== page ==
Is the Housing Frenzy Over? | Guest Post

Months of Inventory for May landed at 0.67 percent or 20 days. A balanced market, when supply equals demand, is defined by six months of inventory. Yet, on the street, real estate agents and buyers “feel” like we are headed towards a balanced market.
Nicole Rueth

Months of Inventory for May landed at 0.67 percent or 20 days. A balanced market, when supply equals demand, is defined by six months of inventory. Yet, on the street, real estate agents and buyers “feel” like we are headed towards a balanced market. Close-to-list price came in at 105.33 percent, telling us buyers are still paying more than asking on average. If you look at over $1 million homes, those went for 107.12 percent close-to-list, and median days on market was still a hot four days.

Yet some listings had few to no showings their first weekend on market, and the median closed price dropped 0.24 percent. 197 more homes sold, and 631 more homes went under contract than last month, while 72 fewer homes came on the market to choose from.

Given these numbers, it’s obvious that the active listings count pulled on the last day of May, a Tuesday, would jump 14 percent from last month and 76 percent from last year, giving buyers 3,652 homes to choose from. Right?

Buyer demand, as measured by the United States MBA Purchase Index, dropped 12.3 percent during the month of May. Per the Mortgage News Daily survey, mortgage purchase applications softened as interest rates hit an average of 5.62 percent for a 30-year fixed mortgage on May 7th. Application numbers remained muted even while rates dropped 0.5 percent during the second half of May. With all the graduations and holidays, did buyers not notice?

Buyers and sellers alike are trying to figure out how to time this market. A market in transition is sending mixed messages. Inventory is still painfully low. Closing 5,445 units last month means we need 32,670 homes for sale for a balanced market, an unrealistic number given Denver’s propensity for being a seller’s market. I’d be thrilled with even the 10,527 average active listings we’ve seen in May from 2008 through 2022. There is a third of that today, but rising inventory will be the tell-tale sign of an easing market. We would expect to see rising inventory, given a consumer inflation of 8.3 percent and mortgage rates above 5 percent, which should cool buyer demand.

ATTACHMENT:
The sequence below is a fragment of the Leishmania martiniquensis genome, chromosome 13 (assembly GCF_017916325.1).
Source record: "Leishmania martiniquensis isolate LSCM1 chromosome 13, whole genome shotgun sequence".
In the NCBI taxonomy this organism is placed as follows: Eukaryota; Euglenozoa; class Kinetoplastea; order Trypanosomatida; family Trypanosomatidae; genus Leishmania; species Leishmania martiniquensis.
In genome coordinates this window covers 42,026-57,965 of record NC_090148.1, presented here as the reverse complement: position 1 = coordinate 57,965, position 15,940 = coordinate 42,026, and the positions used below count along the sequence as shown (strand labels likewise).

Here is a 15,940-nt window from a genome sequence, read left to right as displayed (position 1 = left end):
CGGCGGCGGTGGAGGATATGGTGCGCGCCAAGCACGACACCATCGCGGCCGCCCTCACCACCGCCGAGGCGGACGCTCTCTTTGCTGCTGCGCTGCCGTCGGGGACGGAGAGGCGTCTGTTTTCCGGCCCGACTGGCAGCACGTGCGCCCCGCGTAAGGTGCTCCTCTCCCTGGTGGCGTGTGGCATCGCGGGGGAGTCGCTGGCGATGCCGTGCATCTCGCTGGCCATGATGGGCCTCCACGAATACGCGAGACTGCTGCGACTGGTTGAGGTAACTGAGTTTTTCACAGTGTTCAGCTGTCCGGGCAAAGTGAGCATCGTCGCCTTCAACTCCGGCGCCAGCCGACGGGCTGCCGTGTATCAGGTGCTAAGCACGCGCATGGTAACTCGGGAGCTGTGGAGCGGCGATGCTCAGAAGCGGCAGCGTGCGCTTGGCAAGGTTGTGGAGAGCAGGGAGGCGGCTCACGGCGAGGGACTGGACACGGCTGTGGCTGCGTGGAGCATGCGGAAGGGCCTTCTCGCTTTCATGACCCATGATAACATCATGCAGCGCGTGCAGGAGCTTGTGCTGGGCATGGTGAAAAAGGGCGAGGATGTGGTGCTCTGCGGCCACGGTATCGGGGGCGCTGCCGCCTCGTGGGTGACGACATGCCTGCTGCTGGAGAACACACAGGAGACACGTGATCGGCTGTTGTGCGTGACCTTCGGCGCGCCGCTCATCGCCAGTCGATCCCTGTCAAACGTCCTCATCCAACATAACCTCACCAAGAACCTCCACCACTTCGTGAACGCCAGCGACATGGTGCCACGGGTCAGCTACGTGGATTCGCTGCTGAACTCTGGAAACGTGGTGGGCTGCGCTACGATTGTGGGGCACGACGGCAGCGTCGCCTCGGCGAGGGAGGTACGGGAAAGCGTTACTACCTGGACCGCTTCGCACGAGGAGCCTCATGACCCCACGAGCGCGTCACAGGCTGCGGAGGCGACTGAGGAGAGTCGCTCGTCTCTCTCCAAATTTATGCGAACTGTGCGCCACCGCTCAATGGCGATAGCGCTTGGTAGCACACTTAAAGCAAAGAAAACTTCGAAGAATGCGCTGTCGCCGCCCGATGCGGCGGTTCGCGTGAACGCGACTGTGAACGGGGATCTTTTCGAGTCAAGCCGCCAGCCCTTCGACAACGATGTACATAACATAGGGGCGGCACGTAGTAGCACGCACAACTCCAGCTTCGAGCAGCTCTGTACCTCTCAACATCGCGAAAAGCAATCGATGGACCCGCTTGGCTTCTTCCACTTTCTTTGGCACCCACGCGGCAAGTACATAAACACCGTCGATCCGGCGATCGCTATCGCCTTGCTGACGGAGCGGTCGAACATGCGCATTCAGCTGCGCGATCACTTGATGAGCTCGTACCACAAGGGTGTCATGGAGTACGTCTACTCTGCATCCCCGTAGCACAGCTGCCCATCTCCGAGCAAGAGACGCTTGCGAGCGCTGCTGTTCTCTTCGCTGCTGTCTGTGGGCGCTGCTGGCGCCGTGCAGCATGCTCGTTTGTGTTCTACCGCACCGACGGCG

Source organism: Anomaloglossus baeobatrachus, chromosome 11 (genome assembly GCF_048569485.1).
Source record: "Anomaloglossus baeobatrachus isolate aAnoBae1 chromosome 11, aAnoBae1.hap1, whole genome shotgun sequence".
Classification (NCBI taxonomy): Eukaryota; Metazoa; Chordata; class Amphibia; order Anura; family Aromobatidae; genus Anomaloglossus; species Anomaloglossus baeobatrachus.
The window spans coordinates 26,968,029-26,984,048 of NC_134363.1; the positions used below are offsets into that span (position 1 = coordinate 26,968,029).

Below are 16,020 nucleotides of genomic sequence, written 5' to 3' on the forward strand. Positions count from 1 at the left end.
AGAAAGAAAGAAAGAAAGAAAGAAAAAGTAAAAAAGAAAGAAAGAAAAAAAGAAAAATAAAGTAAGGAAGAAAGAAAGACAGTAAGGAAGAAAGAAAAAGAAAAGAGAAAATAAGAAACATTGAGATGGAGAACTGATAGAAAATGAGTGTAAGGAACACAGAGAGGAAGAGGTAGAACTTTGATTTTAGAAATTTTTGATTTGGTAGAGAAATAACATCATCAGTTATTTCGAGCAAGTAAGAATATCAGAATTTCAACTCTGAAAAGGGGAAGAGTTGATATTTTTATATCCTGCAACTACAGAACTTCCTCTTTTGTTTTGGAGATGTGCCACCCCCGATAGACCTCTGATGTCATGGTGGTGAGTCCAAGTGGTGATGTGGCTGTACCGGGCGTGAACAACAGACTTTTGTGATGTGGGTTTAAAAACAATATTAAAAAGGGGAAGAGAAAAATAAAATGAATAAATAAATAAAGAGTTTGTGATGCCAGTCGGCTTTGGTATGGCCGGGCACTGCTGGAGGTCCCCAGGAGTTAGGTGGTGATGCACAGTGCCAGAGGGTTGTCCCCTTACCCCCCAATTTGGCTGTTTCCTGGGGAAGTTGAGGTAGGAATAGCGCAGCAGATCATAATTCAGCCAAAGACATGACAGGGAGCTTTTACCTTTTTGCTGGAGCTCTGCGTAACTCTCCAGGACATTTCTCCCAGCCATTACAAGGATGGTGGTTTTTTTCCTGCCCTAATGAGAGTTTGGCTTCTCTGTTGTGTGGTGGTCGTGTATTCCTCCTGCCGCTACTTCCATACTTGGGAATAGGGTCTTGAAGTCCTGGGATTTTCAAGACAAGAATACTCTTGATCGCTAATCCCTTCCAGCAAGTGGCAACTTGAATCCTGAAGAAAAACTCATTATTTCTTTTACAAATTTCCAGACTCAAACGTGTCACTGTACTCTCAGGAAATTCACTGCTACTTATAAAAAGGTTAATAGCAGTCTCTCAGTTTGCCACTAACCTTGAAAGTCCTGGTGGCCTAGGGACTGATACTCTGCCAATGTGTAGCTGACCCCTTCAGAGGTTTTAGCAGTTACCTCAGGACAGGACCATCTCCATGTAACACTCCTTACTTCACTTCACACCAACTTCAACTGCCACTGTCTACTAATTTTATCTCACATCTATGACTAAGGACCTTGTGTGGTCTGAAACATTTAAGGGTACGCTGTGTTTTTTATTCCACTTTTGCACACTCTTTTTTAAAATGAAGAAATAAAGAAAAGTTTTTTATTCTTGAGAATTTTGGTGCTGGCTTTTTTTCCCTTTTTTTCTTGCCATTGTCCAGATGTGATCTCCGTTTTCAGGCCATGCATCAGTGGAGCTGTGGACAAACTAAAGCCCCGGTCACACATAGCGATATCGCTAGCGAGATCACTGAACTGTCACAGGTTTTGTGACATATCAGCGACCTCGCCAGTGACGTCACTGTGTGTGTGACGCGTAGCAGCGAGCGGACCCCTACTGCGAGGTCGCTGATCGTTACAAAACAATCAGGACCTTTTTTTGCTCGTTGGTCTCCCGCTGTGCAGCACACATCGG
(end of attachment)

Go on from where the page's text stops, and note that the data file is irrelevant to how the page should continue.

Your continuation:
Mortgage rates are expected to stay above 5 percent through 2022 as the Federal Reserve kicks off quantitative tightening on the first of June and plans on raising the Fed Rate 0.5 percent in June and again in July. We will know more as the Fed releases their Dot Plot Map at their June meeting, giving us clues as to where they see the Fed Rate going for the rest of 2022 as well as 2023 and 2024. Many economists expect rates to stay where they are or even go a little higher as inflation continues to prove less transitory and is weighted more on longer-lasting wages, housing, and the geopolitical events happening around us. These higher borrowing rates, on top of our 18.42 percent year-to-date higher median closed prices, could and should yield us longer days on market, higher active inventory counts and softer month-over-month price growth as buyers become more discerning and slower to pull the trigger.

Sellers will need to adjust their strategies to continue to attract more buyers. 8.3 percent of closed transactions this May reduced their asking price prior to receiving an offer. This compares to 6.9 percent in May of 2021. Those properties that reduced their price spent a painful average of 28.4 days in the MLS compared to 7 days for those with no price reductions. Sellers with homes on busy streets, odd layouts or deferred maintenance might have missed their winning opportunity. For the rest of sellers, pricing right and staging well will continue to reap rewards given our current months of inventory and close-to-list price because buyers are still buying and willing to pay a premium.

Despite consumer confidence dipping 2.2 points, retail sales are up 0.9 percent month-over-month and 8.2 percent year-over-year. Luxury sales, travel and housing are all winners in the eyes of today’s buyers. As the number one hedge against inflation, housing will continue to remain strong even as we move inches towards a balanced market. While the wealthy are spending $195 million on Andy Warhol prints of Marilyn Monroe and $143 million for a 1955 vintage Mercedes Benz as hedges, the rest of us can count on a good home growing at a good pace and providing stability and financial security as our hedge against inflation.

Until next time, that’s a wrap for this month’s Market Trends update. It’s my pleasure to keep you updated,

Nicole Rueth of The Rueth Team of Fairway Mortgage


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